The E1 copper binding domain of full-length amyloid precursor protein mitigates copper-induced growth inhibition in brain metastatic prostate cancer DU145 cells.
Bottom Line: A range of APP molecular constructs were stably over-expressed in DU145 cells and their effects on cell proliferation in the presence of copper were monitored.Our results show that endogenous APP expression was induced by sub-toxic copper concentrations in DU145 cells and over-expression of the wild-type protein was able to mitigate copper-induced growth inhibition via a mechanism involving the cytosolic and E1 copper binding domains of the full-length protein.APP likely represents one of a range of copper binding proteins that PCa cells employ in order to ensure efficient proliferation despite elevated concentrations of the metal within the tumour microenvironment.
Affiliation: Division of Biomedical and Life Sciences, Faculty of Health and Medicine, Lancaster University, Lancaster LA1 4YQ, UK. Electronic address: firstname.lastname@example.org.Show MeSH
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Mentions: Initially we examined the inhibitory effect of copper on the growth of untransfected DU145 cells by culturing them in complete growth medium containing various metal concentrations (results were identical whether metal was added to growth medium in the form of free CuCl2 or glycine-complexed copper). DU145 cells were fundamentally very resistant to copper with no significant inhibition of growth being apparent at metal concentrations of 100 μM and lower (Fig. 1A). At 150 μM copper, growth inhibition became apparent at 4 days and persisted for the entire 7 day growth period whilst very little growth occurred at all in the presence of 200 μM copper. The authors concede that levels of copper within the tumour microenvironment are unlikely to exceed 30 μM  at which concentration tumour cells are clearly able to maintain copper homeostasis through a range of possible mechanisms . However, it is only when these mechanisms are overloaded at higher metal concentrations (as in the current study) that individual elements of these mechanisms can be tested.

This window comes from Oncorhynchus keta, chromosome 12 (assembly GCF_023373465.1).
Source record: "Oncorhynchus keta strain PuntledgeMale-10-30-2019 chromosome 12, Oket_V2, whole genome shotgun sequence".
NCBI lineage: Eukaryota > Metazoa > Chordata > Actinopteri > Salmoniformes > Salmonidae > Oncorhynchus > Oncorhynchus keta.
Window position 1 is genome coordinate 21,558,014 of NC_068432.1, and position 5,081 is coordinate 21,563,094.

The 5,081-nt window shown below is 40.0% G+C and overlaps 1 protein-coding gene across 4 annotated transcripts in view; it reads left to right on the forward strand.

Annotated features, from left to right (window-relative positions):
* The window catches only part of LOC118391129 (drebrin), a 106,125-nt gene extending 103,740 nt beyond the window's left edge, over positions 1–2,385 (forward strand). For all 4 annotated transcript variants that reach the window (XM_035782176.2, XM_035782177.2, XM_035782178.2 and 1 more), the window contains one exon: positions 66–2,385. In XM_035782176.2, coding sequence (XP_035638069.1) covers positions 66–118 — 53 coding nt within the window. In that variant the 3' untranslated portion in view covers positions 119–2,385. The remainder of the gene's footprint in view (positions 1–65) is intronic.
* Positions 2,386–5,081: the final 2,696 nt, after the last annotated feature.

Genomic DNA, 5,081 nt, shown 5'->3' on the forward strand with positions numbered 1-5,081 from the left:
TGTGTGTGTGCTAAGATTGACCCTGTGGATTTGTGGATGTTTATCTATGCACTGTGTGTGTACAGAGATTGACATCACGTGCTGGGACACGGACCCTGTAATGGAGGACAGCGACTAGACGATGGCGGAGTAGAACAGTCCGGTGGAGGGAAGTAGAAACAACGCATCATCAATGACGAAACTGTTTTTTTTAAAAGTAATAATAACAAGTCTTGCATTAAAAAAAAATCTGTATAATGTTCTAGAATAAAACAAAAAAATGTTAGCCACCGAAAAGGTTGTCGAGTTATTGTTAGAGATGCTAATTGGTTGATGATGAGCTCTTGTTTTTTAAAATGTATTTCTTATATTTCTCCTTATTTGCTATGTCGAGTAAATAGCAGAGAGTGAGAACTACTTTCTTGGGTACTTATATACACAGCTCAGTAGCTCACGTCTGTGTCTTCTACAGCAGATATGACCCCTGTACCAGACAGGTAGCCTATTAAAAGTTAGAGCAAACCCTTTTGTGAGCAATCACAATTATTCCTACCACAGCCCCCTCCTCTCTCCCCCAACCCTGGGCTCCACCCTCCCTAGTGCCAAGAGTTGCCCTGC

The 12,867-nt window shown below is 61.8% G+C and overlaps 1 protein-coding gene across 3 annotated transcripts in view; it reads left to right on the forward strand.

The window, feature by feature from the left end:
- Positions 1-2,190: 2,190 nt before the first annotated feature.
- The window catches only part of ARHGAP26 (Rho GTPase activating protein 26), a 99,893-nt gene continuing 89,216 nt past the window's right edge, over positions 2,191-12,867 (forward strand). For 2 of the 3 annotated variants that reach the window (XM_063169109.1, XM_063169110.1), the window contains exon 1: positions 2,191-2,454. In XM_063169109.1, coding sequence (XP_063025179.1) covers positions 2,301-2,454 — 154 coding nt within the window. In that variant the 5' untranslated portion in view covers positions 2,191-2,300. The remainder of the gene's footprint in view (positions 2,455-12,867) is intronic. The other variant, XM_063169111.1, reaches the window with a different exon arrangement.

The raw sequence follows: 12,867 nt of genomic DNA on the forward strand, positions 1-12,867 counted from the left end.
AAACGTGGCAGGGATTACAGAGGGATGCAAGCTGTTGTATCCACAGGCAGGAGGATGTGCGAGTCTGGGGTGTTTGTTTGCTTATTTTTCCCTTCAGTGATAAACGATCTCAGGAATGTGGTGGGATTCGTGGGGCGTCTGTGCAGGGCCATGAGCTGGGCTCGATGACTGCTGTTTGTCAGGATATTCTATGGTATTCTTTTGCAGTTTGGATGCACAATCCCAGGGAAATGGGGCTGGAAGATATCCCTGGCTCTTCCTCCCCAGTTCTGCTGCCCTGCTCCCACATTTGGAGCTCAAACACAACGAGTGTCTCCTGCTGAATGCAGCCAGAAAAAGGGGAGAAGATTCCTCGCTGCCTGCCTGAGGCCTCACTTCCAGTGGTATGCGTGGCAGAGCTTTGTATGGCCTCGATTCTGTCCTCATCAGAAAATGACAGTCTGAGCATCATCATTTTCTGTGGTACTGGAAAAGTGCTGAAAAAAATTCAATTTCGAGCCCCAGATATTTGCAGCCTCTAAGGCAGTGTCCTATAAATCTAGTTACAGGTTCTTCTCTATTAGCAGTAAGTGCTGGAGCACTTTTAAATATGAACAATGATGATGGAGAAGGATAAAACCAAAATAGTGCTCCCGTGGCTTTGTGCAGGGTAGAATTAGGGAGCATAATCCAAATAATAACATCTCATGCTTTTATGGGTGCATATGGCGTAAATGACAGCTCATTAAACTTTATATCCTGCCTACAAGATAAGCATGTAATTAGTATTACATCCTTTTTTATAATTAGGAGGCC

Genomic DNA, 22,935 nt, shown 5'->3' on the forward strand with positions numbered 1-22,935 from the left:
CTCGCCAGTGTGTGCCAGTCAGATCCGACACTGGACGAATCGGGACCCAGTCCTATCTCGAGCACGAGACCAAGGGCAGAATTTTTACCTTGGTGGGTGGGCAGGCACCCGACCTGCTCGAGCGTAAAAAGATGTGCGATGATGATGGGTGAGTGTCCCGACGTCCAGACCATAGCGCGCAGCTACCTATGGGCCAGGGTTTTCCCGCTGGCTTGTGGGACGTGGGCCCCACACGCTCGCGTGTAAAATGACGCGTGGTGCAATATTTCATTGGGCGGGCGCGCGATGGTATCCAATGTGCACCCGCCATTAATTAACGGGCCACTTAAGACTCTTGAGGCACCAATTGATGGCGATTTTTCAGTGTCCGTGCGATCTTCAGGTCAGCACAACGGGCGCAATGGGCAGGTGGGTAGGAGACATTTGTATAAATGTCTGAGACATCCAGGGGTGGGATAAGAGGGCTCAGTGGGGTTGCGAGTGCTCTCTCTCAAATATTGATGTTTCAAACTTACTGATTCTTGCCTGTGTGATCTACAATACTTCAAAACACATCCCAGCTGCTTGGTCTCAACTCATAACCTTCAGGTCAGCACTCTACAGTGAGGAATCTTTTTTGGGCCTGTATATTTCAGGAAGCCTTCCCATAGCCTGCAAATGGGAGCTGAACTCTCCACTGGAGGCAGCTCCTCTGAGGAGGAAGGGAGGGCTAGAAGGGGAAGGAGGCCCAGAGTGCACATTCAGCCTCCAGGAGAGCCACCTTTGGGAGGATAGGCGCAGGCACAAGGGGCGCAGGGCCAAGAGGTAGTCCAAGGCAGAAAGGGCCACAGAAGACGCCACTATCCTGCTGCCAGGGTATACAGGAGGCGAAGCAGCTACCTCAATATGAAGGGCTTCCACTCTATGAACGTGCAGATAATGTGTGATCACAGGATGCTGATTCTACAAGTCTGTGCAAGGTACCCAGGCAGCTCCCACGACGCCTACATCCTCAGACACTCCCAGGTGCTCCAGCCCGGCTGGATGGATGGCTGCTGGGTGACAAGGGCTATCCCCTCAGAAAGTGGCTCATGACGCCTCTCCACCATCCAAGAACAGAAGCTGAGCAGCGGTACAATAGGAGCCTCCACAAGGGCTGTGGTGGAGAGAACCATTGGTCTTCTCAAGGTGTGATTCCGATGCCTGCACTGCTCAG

Affiliation: Division of Biomedical and Life Sciences, Faculty of Health and Medicine, Lancaster University, Lancaster LA1 4YQ, UK. Electronic address: email@example.com.